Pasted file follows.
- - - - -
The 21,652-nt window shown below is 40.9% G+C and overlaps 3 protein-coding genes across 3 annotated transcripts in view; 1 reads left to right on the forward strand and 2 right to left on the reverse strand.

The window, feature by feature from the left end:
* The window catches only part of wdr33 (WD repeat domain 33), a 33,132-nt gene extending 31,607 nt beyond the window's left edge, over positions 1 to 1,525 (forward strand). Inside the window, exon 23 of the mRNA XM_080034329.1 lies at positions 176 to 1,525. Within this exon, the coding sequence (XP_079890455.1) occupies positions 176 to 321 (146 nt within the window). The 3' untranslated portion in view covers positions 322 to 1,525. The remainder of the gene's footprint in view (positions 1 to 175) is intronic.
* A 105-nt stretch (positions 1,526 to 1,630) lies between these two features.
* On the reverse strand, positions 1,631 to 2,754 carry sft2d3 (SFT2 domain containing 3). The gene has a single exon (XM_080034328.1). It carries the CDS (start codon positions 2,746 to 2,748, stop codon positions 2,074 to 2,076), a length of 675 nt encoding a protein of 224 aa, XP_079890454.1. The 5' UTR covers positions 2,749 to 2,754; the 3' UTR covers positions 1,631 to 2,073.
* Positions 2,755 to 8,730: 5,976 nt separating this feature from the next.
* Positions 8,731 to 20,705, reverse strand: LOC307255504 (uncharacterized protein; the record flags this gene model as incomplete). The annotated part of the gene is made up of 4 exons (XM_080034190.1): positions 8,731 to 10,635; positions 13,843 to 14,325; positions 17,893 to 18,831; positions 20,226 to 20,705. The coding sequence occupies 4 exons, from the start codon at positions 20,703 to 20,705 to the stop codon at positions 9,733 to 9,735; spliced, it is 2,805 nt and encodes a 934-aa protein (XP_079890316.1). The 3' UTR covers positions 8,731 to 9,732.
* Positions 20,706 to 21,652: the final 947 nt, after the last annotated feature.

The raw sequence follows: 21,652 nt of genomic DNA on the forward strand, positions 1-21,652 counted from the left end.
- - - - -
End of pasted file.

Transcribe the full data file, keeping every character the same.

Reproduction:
The 21,652-nt window shown below is 40.9% G+C and overlaps 3 protein-coding genes across 3 annotated transcripts in view; 1 reads left to right on the forward strand and 2 right to left on the reverse strand.

The window, feature by feature from the left end:
* The window catches only part of wdr33 (WD repeat domain 33), a 33,132-nt gene extending 31,607 nt beyond the window's left edge, over positions 1 to 1,525 (forward strand). Inside the window, exon 23 of the mRNA XM_080034329.1 lies at positions 176 to 1,525. Within this exon, the coding sequence (XP_079890455.1) occupies positions 176 to 321 (146 nt within the window). The 3' untranslated portion in view covers positions 322 to 1,525. The remainder of the gene's footprint in view (positions 1 to 175) is intronic.
* A 105-nt stretch (positions 1,526 to 1,630) lies between these two features.
* On the reverse strand, positions 1,631 to 2,754 carry sft2d3 (SFT2 domain containing 3). The gene has a single exon (XM_080034328.1). It carries the CDS (start codon positions 2,746 to 2,748, stop codon positions 2,074 to 2,076), a length of 675 nt encoding a protein of 224 aa, XP_079890454.1. The 5' UTR covers positions 2,749 to 2,754; the 3' UTR covers positions 1,631 to 2,073.
* Positions 2,755 to 8,730: 5,976 nt separating this feature from the next.
* Positions 8,731 to 20,705, reverse strand: LOC307255504 (uncharacterized protein; the record flags this gene model as incomplete). The annotated part of the gene is made up of 4 exons (XM_080034190.1): positions 8,731 to 10,635; positions 13,843 to 14,325; positions 17,893 to 18,831; positions 20,226 to 20,705. The coding sequence occupies 4 exons, from the start codon at positions 20,703 to 20,705 to the stop codon at positions 9,733 to 9,735; spliced, it is 2,805 nt and encodes a 934-aa protein (XP_079890316.1). The 3' UTR covers positions 8,731 to 9,732.
* Positions 20,706 to 21,652: the final 947 nt, after the last annotated feature.

The raw sequence follows: 21,652 nt of genomic DNA on the forward strand, positions 1-21,652 counted from the left end.